1)    It’s never fun to be hung-over. Period.

2)    It costs a lot of money to go out to bars, between cover charges and each round of drinks. Of course, girls are often treated to free drinks from the stranger across the bar, which brings me to my next point…

3)    Trouble lurks in many forms when you’re out. The creepy guy who won’t leave you alone after he’s bought you a drink (even though you didn’t ask for it). The fight that’s happening next to you and ends with someone getting arrested. The Roofies and other date rape drugs. It’s scary out there.

4)    You might say and do things you would regret. Sure, being under the influence comes with an element of fun. The good news is you often don’t remember anything bad that happened. But the bad news is, you get dressed up, plan a night with friends, and make memories, but you may not remember any of them.

5)    There are a lot of calories in all those drinks. But then again, calories are in all the sweets I eat too, so I’m not going to say much here.

I’m no “saint” but I’ve grown tired of people thinking I’m no fun because of the choices I make. I’m supportive of people having a good time in any way they choose; why can’t that same support be given to me?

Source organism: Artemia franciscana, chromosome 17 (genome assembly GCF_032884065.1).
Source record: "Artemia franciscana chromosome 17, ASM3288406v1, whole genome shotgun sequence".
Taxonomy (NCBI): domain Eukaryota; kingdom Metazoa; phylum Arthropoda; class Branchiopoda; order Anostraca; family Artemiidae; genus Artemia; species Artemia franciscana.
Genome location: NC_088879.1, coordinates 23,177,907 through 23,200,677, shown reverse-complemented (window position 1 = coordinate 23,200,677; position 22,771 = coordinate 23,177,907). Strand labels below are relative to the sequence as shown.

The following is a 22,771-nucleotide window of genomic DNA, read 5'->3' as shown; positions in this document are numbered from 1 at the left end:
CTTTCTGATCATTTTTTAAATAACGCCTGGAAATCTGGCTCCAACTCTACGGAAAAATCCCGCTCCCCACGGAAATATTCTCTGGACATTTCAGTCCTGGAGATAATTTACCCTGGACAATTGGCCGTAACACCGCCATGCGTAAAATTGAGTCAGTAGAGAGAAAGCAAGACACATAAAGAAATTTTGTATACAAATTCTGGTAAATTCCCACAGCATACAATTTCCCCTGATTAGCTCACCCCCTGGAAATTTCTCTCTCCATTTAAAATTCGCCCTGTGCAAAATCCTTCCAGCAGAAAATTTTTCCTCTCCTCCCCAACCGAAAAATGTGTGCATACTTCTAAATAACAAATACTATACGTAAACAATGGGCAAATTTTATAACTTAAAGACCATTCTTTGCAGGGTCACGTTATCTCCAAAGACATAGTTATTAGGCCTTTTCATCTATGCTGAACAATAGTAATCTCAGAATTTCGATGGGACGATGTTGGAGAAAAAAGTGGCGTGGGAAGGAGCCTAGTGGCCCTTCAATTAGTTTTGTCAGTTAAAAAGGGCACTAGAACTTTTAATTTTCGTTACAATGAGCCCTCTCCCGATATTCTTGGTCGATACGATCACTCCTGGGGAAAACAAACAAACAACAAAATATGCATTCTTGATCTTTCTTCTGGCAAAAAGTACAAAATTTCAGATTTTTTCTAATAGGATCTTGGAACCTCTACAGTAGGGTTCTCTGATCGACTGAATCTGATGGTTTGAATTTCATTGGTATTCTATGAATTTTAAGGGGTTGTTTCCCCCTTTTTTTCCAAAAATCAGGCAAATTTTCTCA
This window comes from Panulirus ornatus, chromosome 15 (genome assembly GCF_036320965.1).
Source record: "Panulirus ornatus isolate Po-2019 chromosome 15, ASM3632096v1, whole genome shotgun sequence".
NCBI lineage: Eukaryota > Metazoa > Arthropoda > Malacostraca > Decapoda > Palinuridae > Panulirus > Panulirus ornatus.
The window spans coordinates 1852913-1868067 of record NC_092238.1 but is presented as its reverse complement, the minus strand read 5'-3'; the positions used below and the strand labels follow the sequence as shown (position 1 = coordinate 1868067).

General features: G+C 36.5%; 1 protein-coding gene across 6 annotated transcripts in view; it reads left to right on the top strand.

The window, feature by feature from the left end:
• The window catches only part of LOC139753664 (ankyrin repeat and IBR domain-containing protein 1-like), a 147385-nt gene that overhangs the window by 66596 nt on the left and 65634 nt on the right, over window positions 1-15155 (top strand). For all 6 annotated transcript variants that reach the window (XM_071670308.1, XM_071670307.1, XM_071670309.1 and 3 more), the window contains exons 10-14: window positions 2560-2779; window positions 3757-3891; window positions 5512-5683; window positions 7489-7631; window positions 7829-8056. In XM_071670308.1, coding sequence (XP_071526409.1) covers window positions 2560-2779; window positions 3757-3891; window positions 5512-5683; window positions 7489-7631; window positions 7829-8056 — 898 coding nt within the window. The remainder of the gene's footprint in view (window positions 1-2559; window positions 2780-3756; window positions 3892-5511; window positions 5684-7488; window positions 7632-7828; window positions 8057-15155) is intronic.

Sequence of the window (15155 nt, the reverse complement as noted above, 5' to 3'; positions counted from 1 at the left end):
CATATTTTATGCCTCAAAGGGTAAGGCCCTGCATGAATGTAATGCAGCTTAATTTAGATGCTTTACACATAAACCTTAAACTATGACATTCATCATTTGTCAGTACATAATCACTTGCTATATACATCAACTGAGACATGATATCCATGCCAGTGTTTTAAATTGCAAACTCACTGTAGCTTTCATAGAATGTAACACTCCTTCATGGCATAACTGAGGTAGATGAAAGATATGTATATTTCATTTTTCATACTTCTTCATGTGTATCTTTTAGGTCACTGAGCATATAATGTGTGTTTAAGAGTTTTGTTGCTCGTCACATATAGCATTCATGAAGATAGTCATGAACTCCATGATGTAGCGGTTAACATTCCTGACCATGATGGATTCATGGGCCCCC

It’s time for people to stop making those of us who prefer the peace and quite of the non-party scene feel bad. Not being a partier does not mean you’re boring. In fact, here are five ways I’ve had a blast as a “mild” girl:

1)    Go out dancing. You do not need to “have a few drinks in you” before you hit the dance floor. Find a place known for its dance scene. Even if you have two left feet, everyone has fun dancing, and the DJ usually shouts “no drinks on the dance floor!”

2)    Host your own party (host it alone, with friends, for a holiday, etc.). Put all the emphasis on planning the menu, choosing a theme, selecting music, entertainment (like games) and decorations, and getting dressed up. You can hand select your pals who can appreciate a milder scene like this. There can even be adult beverages, but it doesn’t have to be the highlight of the night!